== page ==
Allegations made by a Russian newspaper about the deployment of Syrian fighters and the setting up of a Turkish military base in Azerbaijan have been denied Wednesday by the country's defense ministry, who accused the media outlet of lying.
On Tuesday, Russia's Nezavisimaya Gazeta published an article claiming that fighters from different armed factions in Syria have been brought to Azerbaijan. The newspaper cited Telegram channels and experts as its primary sources of information, which it says is being verified.
"We categorically reject the false fabrications indicated in the article that allegedly "there is already a de-facto Turkish military base in Nakhchivan" and about the "transfer of about 500 Syrian militants, mainly Turkmans, to Azerbaijan," the ministry said in a statement.
"All the arguments given in the above-mentioned article, especially those concerning the alleged transfer of militants from Syria to Azerbaijan, are clear disinformation and in no way reflect reality. This article is custom-made, willful and defamatory."
The author of the news article published by Nezavisimaya Gazeta claims that after recent joint military drills, Turkish and Azerbaijani authorities agreed to set up military bases in the Nakhchivan exclave and the Absheron peninsula of Azerbaijan. The article quotes a Turkish political analyst who assumes that Ankara has allegedly set up a base in Nakhchivan, an autonomous republic in the southwest of Azerbaijan.
"Support on behalf of Ankara in resolving conflict situations in almost all regions where there are military bases is provided not only by regular government forces, but also by the so-called pro-Turkish proxy formations," the newspaper reads, adding that Baku could possibly use such forces in the territorial conflict with Armenia.
A large number of Turkish military personnel and equipment have already been sent to Azerbaijan where they participated in large-scale military drills from late July to mid-August. The drills aimed to strengthen the military capabilities of both armies, improve interaction and coordination between them and apply the experience of Turkish armed forces to the Azerbaijani army.
Azerbaijan's defense ministry officially denied the presence of foreign military bases or any illegal armed group in the country. It added that the country's army was well-equipped, trained and sophisticated enough to carry out any combat mission needed to liberate lands occupied by Armenia and restore Azerbaijan's territorial integrity.
The ministry suggested that Armenia, in fact, stands to benefit the most from recruiting mercenaries from the Middle East because of its serious resource problems. The country recently amended its defense laws which would legitimize the recruitment of mercenaries from hotspots in the Middle East — particularly Syria and Lebanon — under the guise of a militia.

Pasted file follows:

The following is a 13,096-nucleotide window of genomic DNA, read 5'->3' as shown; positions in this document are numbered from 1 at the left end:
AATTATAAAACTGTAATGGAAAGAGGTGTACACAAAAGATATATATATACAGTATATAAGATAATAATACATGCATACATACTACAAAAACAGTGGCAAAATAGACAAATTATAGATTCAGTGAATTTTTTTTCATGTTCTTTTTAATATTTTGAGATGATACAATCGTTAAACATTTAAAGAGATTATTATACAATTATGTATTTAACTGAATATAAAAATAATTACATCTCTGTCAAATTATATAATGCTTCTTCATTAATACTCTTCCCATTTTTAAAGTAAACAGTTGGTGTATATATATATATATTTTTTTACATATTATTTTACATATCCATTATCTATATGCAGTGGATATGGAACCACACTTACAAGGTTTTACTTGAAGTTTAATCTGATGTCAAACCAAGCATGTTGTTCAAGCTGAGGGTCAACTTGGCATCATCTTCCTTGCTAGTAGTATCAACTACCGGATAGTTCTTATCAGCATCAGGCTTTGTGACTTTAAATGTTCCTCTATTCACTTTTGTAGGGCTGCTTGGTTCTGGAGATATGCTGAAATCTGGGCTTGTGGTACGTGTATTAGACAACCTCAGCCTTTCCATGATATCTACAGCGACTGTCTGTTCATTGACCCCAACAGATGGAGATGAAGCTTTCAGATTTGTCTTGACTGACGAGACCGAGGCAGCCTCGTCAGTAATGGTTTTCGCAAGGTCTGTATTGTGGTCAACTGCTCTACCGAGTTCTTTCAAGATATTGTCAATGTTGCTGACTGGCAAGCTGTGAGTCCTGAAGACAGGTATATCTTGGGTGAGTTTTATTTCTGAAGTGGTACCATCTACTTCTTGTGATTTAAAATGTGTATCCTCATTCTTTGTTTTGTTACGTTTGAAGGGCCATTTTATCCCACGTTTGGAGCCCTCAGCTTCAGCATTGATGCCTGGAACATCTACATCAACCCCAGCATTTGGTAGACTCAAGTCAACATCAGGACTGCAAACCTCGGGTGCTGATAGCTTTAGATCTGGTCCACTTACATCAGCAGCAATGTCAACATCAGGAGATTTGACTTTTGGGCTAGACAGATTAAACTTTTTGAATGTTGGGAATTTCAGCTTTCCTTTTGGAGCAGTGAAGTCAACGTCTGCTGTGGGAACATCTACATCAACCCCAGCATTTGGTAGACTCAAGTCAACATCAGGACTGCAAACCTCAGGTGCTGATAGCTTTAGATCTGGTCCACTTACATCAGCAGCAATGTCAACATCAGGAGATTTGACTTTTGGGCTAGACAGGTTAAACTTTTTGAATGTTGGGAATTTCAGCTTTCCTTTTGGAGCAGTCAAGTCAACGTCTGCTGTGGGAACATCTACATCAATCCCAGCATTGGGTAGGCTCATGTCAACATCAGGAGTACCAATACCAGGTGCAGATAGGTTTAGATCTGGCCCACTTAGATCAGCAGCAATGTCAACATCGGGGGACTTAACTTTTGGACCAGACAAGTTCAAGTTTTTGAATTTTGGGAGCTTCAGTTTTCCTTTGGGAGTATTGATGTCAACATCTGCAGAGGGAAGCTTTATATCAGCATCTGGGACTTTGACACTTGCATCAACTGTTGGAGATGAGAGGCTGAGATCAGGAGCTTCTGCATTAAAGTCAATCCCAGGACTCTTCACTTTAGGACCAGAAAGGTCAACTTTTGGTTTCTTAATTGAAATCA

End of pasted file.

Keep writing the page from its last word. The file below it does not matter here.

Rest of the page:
On August 25, Armenia's government submitted for public discussion a project to create a paramilitary force. According to a draft text of the prepared bill, a militia is defined as the voluntary participation of citizens in the military defense of Armenia during an armed attack or military action. The amendment addresses the militia's uniforms, as well as how they would be armed and trained.
The decision followed deadly border clashes between Armenian and Azerbaijani armies in mid-July. On July 12, Armenian troops opened artillery fire on Azerbaijani positions stationed in the Tovuz region along the border with Armenia.
The fighting continued for four days until July 16, claiming lives on both sides. Azerbaijan lost 12 servicemen, including one general. One civilian was also killed by Armenian forces. Armenian authorities officially confirmed four deaths on its side; however, civil society believes the true death toll to be over 30.
The July clashes took place far from the main conflict zone in the occupied Nagorno-Karabakh region of Azerbaijan. Armenia's forces occupied the Nagorno-Karabakh region and seven surrounding districts of Azerbaijan in a war that broke out in 1991, sparked by a full-fledged attack on Azerbaijan. Armenia's authorities used the Soviet Union's collapse in 1991 as an opportunity to seize Azerbaijani lands. The full-fledged war stopped after a ceasefire was reached in 1994, but the lands remain occupied. During the war, 30,000 Azerbaijanis were killed and one million were forcibly displaced by Armenia's forces.
Today, Armenia's government is trying to illegally settle Armenians from the Middle East in occupied Azerbaijani lands. The self-styled puppet leader of occupying forces in the Nagorno-Karabakh region, Arayik Harutunyan, has announced plans to settle 100-150 Armenian families from Lebanon after a massive explosion rocked Beirut on August 4, destroying hundreds of surrounding homes.
"The settlement of Lebanese Armenians in Karabakh may lead to the creation of a new terrorist group here. There are ample opportunities for the revival of the ASALA terrorist organization and for this organization to open and operate new training camps in Karabakh," Baku-based political analyst Mahammad Asadullazada said. "It is possible that international tension will increase and the Armenians will revive ASALA and carry out terrorist attacks against Azerbaijan and Turkey."
On his part, Russian political analyst Andrei Petrov said that Armenia is trying to capitalize on the situation in Lebanon by sending separatists to Nagorno-Karabakh.
"Armenians are taking advantage of the situation. Then, they will show the whole world that Armenians live in Karabakh," Petrov said. "Armenia will later label those Armenians relocated from Lebanon as natives of Nagorno-Karabakh. That is the goal."